A 2-cell or 3-cell SureFire light is cheaper, easier to use and more reliable. In the face of an adversary it is painfully blinding, even with the houselights on.
(Just be aware of mirrors and chrome furniture in your home.)

kozak6
October 22, 2006, 12:10 AM
Most nightvision scopes have magnification, the one pictured above having 3x magnification.

Try scurrying around your house with a regular 3X scope. It doesn't work too well, does it?

Now, a nightvision scope will be even worse, especially if it has more magnification. There will be a lot more to fiddle with and try to focus, not to mention expensive batteries to replace.

If the burglar isn't completely meth-addled and has a flashlight, oops, your $300 is gone.

The infrared illuminators? Not completely invisible. At hallway and room distances, you can see the red LED's just fine.

A dollar store flashlight would be a better choice.

Tim Burke
October 22, 2006, 08:06 AM
Using night vision to survey the area is one thing, and makes some sense, provided the IR illuminator isn't giving you away.
Actually engaging with NV is problematic.

DesertShooter
October 22, 2006, 08:43 AM
The problem with most NV devices inside a residence is with what you actually view. You lose depth perception AND peripheral vision. Add to that, the "cheapie" NV equipment is pretty much compromised when subjected to lighting (Watch the Harrison Ford movie "Patriot Games" for a good example of what I mean).

Hand-held flashlights, at least in my opinion, are better than weapons-mounted flashlights. Why? Well, as you mentioned, they make you a "target".
A hand-held flashlight can be dropped on the floor and will STILL illuminate a fairly good portion of a room. They can be held to one side with your off-hand, or held in a modified "Weaver" stance, supporting your shooting hand....then switched back to overhead ilumination or dropped to the floor. With a weapons-mounted flashlight, your options are limited.

You might also look into getting some motion sensor devices. Some are VERY inexpensive, and can be added onto a standard lighting fixture. They would assist in lighting the area where movement is sensed, so they work well where no one is "expected" to be during the hours of darkness.

Illuminating the ENTIRE room is probably the best. If you are able to reach a wall switch inside of a room while remaining in a darkened hallway, YOU are not illuminated, and the suddenness of the illumination inside the room can be used to your advantage.

I've toyed with the idea of trying to use a relatively inexpensive ($200) heat tracking device (they're used for tracking game). The bad thing about them is that they have LED lights to indicate thermal changes and directions. I use one when I camp, to find out where the night critters are, and it works great, but those critters aren't armed and don't know what LED lights might mean.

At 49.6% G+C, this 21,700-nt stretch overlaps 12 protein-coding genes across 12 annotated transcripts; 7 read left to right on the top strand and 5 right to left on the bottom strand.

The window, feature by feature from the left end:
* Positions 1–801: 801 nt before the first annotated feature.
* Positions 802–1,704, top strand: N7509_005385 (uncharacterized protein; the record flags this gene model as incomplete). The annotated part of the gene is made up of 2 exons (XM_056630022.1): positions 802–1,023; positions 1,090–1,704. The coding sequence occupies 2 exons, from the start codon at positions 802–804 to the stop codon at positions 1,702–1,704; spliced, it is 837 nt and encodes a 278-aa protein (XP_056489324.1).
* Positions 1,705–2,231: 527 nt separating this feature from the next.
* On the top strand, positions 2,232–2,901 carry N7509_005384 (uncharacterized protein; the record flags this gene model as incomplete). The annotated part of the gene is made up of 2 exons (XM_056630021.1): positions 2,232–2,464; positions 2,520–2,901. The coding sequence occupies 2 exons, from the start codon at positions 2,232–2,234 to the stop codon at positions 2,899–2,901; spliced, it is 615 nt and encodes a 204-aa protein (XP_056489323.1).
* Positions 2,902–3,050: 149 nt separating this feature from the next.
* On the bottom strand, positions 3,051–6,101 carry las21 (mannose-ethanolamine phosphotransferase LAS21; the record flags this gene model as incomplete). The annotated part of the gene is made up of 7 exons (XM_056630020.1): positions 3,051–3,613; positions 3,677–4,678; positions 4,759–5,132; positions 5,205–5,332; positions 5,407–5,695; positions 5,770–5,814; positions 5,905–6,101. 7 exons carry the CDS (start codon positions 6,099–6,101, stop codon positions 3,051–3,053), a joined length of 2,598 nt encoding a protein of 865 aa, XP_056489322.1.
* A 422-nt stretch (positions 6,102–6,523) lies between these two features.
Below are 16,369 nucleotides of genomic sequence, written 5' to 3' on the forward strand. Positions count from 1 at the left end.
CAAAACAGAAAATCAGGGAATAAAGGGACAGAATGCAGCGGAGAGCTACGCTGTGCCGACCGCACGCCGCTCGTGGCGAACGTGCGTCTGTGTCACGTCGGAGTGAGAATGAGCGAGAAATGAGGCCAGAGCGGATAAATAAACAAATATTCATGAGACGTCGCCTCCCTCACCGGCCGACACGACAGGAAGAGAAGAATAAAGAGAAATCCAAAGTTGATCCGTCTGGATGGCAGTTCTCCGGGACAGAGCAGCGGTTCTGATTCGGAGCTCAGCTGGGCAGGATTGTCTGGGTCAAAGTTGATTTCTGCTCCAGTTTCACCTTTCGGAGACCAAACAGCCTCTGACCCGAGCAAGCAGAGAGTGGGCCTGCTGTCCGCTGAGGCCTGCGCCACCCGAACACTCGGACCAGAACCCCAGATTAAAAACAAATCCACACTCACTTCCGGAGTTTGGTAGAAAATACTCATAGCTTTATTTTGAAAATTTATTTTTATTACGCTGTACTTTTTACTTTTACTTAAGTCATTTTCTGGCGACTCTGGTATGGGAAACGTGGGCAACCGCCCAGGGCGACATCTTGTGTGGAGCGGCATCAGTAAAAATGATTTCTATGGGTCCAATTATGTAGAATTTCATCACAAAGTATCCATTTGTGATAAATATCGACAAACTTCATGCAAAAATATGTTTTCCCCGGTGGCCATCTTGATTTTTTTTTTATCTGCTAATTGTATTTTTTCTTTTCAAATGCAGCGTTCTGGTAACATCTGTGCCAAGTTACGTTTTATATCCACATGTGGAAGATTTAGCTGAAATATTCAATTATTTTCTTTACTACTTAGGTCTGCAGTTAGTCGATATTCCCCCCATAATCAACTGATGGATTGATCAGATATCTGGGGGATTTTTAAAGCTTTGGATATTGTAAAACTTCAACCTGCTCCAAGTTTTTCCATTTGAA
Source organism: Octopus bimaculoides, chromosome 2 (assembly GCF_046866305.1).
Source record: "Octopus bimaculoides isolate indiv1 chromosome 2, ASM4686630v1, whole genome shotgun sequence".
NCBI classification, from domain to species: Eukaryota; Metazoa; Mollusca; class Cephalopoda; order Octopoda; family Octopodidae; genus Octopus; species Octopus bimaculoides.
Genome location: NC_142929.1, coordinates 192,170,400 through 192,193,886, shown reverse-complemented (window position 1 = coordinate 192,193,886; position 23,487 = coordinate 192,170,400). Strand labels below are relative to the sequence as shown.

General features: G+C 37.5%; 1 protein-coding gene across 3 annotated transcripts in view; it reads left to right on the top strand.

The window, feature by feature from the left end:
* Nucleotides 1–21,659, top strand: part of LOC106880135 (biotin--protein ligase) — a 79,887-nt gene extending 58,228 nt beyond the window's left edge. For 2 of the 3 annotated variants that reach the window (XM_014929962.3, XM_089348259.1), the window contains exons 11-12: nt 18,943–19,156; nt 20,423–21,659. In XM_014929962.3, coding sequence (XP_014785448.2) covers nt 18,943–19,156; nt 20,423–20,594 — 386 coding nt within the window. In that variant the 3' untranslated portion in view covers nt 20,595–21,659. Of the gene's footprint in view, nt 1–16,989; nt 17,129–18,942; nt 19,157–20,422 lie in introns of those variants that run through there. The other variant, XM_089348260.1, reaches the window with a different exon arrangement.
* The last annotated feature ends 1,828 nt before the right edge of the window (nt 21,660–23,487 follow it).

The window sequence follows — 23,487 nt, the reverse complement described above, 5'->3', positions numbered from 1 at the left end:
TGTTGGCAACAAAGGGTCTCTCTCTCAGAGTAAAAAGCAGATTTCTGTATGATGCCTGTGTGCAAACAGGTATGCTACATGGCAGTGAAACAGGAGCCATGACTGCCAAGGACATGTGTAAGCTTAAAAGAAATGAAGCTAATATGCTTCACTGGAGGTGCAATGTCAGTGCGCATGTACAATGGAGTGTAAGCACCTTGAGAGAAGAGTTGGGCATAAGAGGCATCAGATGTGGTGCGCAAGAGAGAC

skeeter1
October 22, 2006, 07:04 PM
Illuminating the ENTIRE room is probably the best. If you are able to reach a wall switch inside of a room while remaining in a darkened hallway, YOU are not illuminated, and the suddenness of the illumination inside the room can be used to your advantage.


That sounds like good advice. I know when I shined the 3-watt LED MagLite at my neighbor (just in jest), he didn't like it. I think I'll stick with that and skip the NVs.

JohnKSa
October 22, 2006, 08:08 PM
If you REALLY want a blinding flashlight, check THIS (http://www.thefiringline.com/forums/showthread.php?t=220352) thread out...
http://www.thefiringline.com/forums/attachment.php?attachmentid=20465&d=1159494023
http://www.thefiringline.com/forums/attachment.php?attachmentid=20465&d=1159494023
Expensive? Certainly not compared to good quality NV.

Bright? At 1050 lumens, the Black Bear Borealis is 75% brighter than the brightest flashlight Surefire sells. Over 850% more light output than a 3W Maglite LED conversion.

The flashlight in the picture comparing the Honda highbeams to the flashlight is my Black Bear Search and Rescue 852. It's ONLY about 40% brighter than the brightest Surefire product. :D (Why did I choose the S&R over the Borealis? It runs at full brightness for over an hour on a charge!)

MisterPX
October 22, 2006, 10:49 PM
If you're going to choose Gen 1 NV, you may as well not even use them.
Work with a 2+ or better, 1x monacle, and things get pretty good.